Washington, Oct. 10 (CNA) The Republic of China (Taiwan) placed advertisements in four major American newspapers for the first time Wednesday to bolster its sovereignty claim to the disputed Diaoyutai Islands and present a peace initiative to resolve the issue.
The ads on the New York Times, the Washington Post, the Wall Street Journal and the Los Angeles Times outlined the East China Sea Peace Initiative broached by President Ma Ying-jeou on Aug. 5.
Located some 100 nautical miles northeast of Taiwan, the Diaoyutai Islands, known as Senkakus in Japan, have been under Japan's control since 1972 but are also claimed by Taiwan and China.
The ads called for American support for Taiwan's East China Sea Peace Initiative, which proposes formulating East China Sea code of conduct and joint conservation and management of the area's living resources.
The initiative further urged the three claimants to work together on joint exploration and exploitation of the area's non-living resources, joint marine scientific research and protection of the marine environment as well as joint exercises to maintain conventional and unconventional security in the East China Sea.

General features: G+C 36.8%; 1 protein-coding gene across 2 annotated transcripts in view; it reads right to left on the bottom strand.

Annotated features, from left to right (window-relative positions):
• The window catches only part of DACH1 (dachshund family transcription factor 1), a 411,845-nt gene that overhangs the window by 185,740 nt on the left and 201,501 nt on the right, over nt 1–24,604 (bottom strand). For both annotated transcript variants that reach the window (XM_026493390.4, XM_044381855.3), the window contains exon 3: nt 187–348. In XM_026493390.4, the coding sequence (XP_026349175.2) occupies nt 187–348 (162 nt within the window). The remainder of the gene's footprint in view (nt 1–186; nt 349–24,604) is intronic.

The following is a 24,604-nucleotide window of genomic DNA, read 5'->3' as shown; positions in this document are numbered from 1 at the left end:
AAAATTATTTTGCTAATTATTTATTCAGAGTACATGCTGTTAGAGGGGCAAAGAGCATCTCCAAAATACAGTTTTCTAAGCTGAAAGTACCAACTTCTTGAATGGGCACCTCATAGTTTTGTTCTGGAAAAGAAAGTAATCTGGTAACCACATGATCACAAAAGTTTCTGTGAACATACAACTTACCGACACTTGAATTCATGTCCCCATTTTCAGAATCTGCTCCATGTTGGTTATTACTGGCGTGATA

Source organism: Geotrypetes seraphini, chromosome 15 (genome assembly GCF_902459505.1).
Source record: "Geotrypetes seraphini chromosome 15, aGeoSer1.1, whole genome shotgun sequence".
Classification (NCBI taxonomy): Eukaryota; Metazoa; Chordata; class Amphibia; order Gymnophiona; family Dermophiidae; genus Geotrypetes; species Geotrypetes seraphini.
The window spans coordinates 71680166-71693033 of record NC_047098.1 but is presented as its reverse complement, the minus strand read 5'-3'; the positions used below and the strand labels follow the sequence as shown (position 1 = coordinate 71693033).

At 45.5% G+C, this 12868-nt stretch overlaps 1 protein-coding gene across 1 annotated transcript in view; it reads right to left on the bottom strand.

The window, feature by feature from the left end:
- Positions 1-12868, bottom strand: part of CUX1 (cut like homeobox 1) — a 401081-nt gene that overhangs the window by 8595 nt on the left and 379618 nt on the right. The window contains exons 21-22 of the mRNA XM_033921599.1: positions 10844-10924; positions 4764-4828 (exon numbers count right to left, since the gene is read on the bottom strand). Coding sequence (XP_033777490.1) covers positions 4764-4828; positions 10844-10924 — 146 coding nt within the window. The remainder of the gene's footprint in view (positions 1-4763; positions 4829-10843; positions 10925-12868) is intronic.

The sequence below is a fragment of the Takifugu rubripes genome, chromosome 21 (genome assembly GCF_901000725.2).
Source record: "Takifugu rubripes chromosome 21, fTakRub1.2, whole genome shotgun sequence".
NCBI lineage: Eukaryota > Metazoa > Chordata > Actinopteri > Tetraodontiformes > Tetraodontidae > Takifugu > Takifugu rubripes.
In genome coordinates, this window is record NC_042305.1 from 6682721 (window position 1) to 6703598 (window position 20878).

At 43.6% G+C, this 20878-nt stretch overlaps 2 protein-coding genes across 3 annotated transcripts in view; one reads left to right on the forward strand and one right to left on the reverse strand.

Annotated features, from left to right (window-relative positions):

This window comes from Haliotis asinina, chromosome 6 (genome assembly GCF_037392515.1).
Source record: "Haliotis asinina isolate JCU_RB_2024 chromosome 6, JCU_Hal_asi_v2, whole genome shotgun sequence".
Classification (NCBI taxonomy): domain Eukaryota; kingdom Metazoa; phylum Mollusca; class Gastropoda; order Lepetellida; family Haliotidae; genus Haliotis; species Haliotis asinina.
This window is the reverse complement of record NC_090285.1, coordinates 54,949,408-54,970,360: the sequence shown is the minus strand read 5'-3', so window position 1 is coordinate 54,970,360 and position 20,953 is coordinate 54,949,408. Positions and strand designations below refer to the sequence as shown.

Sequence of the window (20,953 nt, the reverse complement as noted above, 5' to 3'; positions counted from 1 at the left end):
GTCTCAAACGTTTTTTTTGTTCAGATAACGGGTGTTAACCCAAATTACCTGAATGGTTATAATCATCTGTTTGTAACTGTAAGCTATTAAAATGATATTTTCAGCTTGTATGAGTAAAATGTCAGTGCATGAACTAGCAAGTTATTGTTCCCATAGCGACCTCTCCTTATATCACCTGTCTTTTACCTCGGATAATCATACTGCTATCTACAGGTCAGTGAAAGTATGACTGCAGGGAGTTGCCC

Over the long run, the ads said, Taiwan hopes the three parties can move from three parallel tracks of bilateral dialogue -- between Taiwan and Japan, Taiwan and the Chinese mainland, and Japan and the mainland -- to one track of trilateral negotiations.
The ads laid out 10 key points from historical and legal perspectives to back the ROC's claim to the Diaoyutais.
First, the ads said, the Diaoyutai Islands were first discovered, named, and used by Ming China (1368–1644);
Second, the Diaoyutais, along with Taiwan, became the territory of Qing China (1644-1912);
Third, the Diaoyutais were secretly annexed by Meiji Japan on Jan.14, 1895, during the Sino-Japanese War (August 1894~April 1895);
Fourth, China ceded "Taiwan and its appertaining islands" to Japan in 1895;
Fifth, post-World War II arrangements restored the islands to their pre-1895 legal status;
Sixth, the Diaoyutais, when secretly annexed by Japan in 1895, were placed under Okinawa and later renamed;
Seventh, the Republic of China (Taiwan) never recognized Japanese sovereignty over the islands after WWII;
Eighth, from 1945-1971, the Diaoyutai Islands were under the administration of the United States, not Japan;
Ninth, the U.S. did not transfer the islands' sovereignty to Japan in 1972;
Tenth, Japan's sovereignty claim over the Diaoyutai Islands is invalid
ab initio (from the onset) under international law.
(By Tony Liao and Sofia Wu)